As to the second class, namely, those declarations made prior to Martin's arrest, which were admitted simply for the purpose of corroborating his testimony upon the witness stand: The courts have not been uniform in their decisions relative to the extent to which evidence of a witness' previous statements may be admitted to corroborate his statements upon the witness stand and thereby show the consistency of his testimony. In the early days of the common law, the notion prevailed that a witness could always be corroborated, without any limitation, by the circumstance of having made at other times, statements consistent with the testimony delivered in court — a practice based on a loose, instinctive logic, popular enough even to-day, that there is some real corroborative support in such evidence. 2 Wigmore, Ev. § 1125. But the lack of a logical foundation for a rule of such breadth, and the dangers attending the admissibility of such evidence without limitations, have been perceived and appreciated, and there can be no doubt that in modern times the general rule is that a witness cannot be corroborated by proof that on previous occasions he has made the same statements as those made in his testimony. 40 Cyc. 2787, text and cases cited in notes; 2 Wigmore Ev. § 1122-1129; Ellicott v. Pearl, 10 Pet. 412, 439, 9 L. Ed. 475; Vicksburg & Meridian, etc., v. O'Brien, 119 U.S. 99, 7 S.Ct. 118, 30 L. Ed. 299; Inman Bros. v. Dudley (C. C. A. 6th) 146 F. 449, 455; Southern Pacific v. Schuyler (C. C. A. 9th) 135 F. 1015, 1017.

But there are numerous cases which hold that where a witness has been assailed on the ground that his story is a recent fabrication or that he has some motive for testifying falsely, proof that he gave a similar account of the transaction when the motive did not exist, before the effect of such account could be foreseen, or when motives of interest would have induced a different statement, is admissible. But in order to bring the case within this rule, it must appear that the conversation occurred soon after the transaction, is consistent with the statements made on oath, was made before any motive to fabricate could exist, and contains such fact or facts pertinent to the issues involved as reasonably furnish to the jury some test of the witness' integrity and accuracy of recollection; and such evidence should never be admitted until the witness has been in some way impeached; and the jury should be carefully cautioned that the evidence is to be considered only as affecting the credibility of the witness; and it should never be admitted as substantive or independent supporting testimony. 40 Cyc. 2789, text, notes, and cases cited; Di Carlo v. U. S. (C. C. A. 2d) 6 F.2d 364; Boykin v. U. S. (C. C. A. 5th) 11 F.2d 484, 486.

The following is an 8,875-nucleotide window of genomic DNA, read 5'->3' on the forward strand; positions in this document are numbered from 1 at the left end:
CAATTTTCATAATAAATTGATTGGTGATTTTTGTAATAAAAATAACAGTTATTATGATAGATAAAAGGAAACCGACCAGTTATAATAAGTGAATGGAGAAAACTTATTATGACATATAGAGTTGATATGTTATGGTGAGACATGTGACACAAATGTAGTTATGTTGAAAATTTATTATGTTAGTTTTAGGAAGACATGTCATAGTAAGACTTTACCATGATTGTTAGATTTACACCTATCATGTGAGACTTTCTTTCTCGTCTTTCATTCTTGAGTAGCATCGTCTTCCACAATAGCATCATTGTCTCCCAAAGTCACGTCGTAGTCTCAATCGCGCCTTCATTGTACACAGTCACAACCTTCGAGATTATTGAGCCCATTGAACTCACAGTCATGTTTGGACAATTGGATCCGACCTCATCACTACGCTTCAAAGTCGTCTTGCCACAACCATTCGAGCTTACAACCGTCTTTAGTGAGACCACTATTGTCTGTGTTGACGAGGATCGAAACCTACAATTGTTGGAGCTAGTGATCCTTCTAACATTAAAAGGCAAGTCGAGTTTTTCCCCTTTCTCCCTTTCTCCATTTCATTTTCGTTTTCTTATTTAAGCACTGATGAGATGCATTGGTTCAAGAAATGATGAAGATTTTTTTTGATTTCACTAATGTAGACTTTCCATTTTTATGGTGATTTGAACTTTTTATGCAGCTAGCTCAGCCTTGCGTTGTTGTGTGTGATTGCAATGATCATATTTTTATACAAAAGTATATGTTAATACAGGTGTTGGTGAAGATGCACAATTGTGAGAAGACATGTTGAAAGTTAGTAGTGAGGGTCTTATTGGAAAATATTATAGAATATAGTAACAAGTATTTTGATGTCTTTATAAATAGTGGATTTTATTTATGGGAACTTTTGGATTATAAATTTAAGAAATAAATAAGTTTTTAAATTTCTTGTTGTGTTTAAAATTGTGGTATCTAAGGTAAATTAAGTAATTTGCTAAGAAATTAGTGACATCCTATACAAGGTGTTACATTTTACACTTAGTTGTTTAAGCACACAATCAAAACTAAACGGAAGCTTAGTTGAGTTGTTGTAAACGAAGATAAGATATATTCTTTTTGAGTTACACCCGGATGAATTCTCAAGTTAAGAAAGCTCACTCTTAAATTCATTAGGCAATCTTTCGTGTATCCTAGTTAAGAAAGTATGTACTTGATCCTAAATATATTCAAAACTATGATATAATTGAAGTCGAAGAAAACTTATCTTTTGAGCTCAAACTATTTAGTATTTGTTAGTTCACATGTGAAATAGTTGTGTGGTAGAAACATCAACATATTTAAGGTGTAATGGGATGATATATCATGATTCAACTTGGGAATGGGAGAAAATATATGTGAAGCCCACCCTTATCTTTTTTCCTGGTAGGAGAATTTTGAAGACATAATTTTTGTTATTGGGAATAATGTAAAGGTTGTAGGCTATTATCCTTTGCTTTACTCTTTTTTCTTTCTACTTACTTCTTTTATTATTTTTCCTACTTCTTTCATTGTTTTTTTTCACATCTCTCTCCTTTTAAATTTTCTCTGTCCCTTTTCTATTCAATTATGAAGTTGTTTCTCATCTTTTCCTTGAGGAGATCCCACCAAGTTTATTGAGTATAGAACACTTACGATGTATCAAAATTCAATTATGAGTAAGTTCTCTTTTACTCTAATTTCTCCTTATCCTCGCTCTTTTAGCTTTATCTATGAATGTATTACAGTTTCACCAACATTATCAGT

See also Wigmore Ev., § 1122-1129, where the whole subject is fully discussed.

Compare remarks of Mr. Justice Story, arguendo, in Ellicott v. Pearl, 10 Pet. 412, 439, 9 L. Ed. 475.

In our opinion, in admitting this class of evidence, the court should be extremely guarded and admit it only subject to the proper restrictions and conditions prescribed; for otherwise a designing witness might easily prepare the foundation for corroborating his testimony in this manner, and impose upon the court and jury and bring about a miscarriage of justice. In this case, so far as those statements of Martin admitted for the purpose of corroborating him alone, which were made before his arrest, we think they met the requirements of the rule. At the very outset of the case, it was evident that the defence was making a strong attack on Martin and claiming that his whole story was a recent fabrication, induced by the motive on his part to shield himself as far as possible from his own previous criminal acts. The declarations admitted appear to be consistent with his testimony at the trial. The court cautioned the jury that they were to receive it merely in corroboration and not as substantive evidence. Without adverting to all the circumstances of this particular case, we deem it sufficient to say that we have examined this evidence carefully, and we do not think that any error has been shown, and all the assignments relating to this class of evidence will therefore be overruled.